Currently, the biggest differences in science innovation support occur while the researcher is still in the lab developing their invention. Scientific researchers are being asked to swim uphill for very long periods of time instead of being given the support they need. Thus many potentially influential enterprises are never established, and many successful inventions remain within the walls of the university rather than the world.

Establishing and growing an influential science-based company requires perseverance, determination, skill – and some luck – and if more scientists will embark on an innovation journey, they have better chances of a positive outcome.

a new innovation strategy

The key to better supporting science innovation is funding and shaping it in its early stages, while innovative ventures are still housed within universities – and even before enterprises are established.

Known as a build-for-scale strategy, this approach includes more flexible funding, skills training, stipends for post-doctoral fellows, intellectual property protection, incubation and acceleration services, increased access to prototypes, scale-up and Living lab facilities will be included. and government investment.

A Man In A Suit Standing Behind The Podium
The Minister of Innovation, Science and Industry, Francois-Philippe Champagne, attends a press conference. The Canadian government announced in April that it would create a funding agency focused on innovation in science and technology.
Canadian Press / Justin Tango

If we train scientists to have an entrepreneurial mindset while still in the research lab, their innovation decisions will give subsequent spinoff ventures a better chance of success. These nascent science-based ventures can be enhanced by existing university accelerators, a continuation of science entrepreneurship programming, and investor-focused mentoring and venture building programs.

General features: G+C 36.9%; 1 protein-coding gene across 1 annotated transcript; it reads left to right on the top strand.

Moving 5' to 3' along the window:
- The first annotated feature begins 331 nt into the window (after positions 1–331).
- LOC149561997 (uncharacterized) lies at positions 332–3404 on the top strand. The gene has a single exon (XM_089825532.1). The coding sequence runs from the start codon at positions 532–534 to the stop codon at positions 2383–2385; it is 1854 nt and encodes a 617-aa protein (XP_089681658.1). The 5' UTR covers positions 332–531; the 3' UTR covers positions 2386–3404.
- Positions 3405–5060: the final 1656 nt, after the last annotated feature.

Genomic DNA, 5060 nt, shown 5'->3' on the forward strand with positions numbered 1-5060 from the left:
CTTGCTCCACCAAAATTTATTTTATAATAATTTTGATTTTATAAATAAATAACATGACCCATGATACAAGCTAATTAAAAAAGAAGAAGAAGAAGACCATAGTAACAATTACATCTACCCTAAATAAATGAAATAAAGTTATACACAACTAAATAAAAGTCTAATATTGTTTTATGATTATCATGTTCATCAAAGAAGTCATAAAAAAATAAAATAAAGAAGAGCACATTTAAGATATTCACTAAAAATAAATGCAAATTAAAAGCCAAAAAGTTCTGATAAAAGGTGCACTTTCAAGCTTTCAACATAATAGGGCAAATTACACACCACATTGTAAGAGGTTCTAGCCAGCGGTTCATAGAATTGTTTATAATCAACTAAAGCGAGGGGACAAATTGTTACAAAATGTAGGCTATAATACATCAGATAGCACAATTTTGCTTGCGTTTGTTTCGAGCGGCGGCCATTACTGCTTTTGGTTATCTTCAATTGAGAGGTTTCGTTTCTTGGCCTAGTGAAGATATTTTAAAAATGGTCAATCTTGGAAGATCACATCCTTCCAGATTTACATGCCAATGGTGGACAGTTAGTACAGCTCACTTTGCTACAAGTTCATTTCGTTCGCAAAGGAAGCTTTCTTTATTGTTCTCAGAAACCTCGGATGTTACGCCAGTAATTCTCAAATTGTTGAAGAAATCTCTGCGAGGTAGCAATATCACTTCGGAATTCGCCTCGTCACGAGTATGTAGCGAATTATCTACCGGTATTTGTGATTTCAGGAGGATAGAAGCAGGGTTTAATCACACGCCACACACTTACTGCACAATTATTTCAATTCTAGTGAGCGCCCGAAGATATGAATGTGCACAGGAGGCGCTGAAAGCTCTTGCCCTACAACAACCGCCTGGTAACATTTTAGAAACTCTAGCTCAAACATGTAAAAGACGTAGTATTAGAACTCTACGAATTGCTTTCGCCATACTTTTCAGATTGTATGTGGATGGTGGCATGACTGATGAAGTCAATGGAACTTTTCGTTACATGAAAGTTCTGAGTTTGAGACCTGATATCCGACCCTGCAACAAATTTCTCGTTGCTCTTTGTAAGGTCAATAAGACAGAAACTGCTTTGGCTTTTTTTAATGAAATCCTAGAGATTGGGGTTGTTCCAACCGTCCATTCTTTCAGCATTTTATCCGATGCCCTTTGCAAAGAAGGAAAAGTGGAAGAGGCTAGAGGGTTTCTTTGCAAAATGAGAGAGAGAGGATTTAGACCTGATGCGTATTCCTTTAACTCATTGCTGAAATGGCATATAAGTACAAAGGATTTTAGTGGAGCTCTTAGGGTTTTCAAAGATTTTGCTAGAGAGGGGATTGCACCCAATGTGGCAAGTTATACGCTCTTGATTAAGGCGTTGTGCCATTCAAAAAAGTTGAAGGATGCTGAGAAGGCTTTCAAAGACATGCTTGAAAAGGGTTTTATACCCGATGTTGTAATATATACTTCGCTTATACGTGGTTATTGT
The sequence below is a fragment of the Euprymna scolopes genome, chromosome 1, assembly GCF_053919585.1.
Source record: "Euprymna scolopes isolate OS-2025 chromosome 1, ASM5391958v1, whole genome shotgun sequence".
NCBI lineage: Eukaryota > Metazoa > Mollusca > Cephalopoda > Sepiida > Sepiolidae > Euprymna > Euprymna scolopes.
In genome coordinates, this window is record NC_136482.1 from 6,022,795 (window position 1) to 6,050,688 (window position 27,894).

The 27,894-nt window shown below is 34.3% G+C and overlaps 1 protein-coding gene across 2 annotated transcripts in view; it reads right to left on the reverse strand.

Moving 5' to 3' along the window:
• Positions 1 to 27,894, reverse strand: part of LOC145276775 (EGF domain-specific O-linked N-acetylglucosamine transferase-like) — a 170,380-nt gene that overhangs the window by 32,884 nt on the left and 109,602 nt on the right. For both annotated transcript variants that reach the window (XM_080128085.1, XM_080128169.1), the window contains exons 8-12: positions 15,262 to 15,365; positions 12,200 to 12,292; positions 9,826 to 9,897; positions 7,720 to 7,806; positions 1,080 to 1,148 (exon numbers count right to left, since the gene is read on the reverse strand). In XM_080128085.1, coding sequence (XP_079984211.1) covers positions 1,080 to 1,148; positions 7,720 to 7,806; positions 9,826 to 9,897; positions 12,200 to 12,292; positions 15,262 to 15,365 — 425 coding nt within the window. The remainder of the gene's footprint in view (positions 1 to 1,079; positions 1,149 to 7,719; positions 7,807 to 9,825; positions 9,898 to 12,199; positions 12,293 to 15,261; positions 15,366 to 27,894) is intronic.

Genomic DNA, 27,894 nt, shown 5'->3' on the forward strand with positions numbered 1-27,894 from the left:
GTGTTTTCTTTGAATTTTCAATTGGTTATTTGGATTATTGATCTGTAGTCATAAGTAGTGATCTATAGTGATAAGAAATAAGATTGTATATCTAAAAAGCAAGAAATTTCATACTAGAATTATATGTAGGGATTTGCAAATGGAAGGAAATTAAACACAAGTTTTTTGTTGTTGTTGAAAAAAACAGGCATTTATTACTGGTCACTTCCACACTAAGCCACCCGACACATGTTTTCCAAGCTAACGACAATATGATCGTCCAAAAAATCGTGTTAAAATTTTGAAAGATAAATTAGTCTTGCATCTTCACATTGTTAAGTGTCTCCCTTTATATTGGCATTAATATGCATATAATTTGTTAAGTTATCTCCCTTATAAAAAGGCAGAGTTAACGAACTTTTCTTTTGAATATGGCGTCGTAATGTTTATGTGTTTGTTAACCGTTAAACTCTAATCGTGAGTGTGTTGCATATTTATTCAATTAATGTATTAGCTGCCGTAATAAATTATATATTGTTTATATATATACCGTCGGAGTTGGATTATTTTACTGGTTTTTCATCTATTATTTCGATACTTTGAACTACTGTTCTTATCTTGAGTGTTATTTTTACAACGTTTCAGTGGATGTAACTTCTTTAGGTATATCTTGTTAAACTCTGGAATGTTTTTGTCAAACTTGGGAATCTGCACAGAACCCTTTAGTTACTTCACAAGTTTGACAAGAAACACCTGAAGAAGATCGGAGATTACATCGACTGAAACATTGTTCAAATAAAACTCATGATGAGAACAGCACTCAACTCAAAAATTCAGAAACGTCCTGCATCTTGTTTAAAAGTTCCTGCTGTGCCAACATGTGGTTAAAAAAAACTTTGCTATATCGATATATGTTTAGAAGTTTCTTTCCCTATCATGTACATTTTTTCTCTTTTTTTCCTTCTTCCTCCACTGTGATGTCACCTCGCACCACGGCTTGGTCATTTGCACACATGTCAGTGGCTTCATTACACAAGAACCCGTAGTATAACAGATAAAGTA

If Canada really wants to establish itself as a leader in innovation, it has to purposefully support scientific-entrepreneurs as they seek to translate their research into impactful innovation.

Canada’s newly announced innovation agency could play a key role in helping universities and scientist-entrepreneurs become more successful in bridging the “valley of death” with successful science innovation.

Investing in build-for-scale support will strengthen Canada’s economy by creating good jobs and knowledge-intensive esports companies, and benefit our health, the environment and society as a whole. Such “high quality” university spinoff ventures will also be important in helping to respond to or prevent future global crises.

World Nation News Desk
World Nation News Deskhttps://worldnationnews.com/
World Nation News is a digital news portal website. Which provides important and latest breaking news updates to our audience in an effective and efficient ways, like world’s top stories, entertainment, sports, technology and much more news.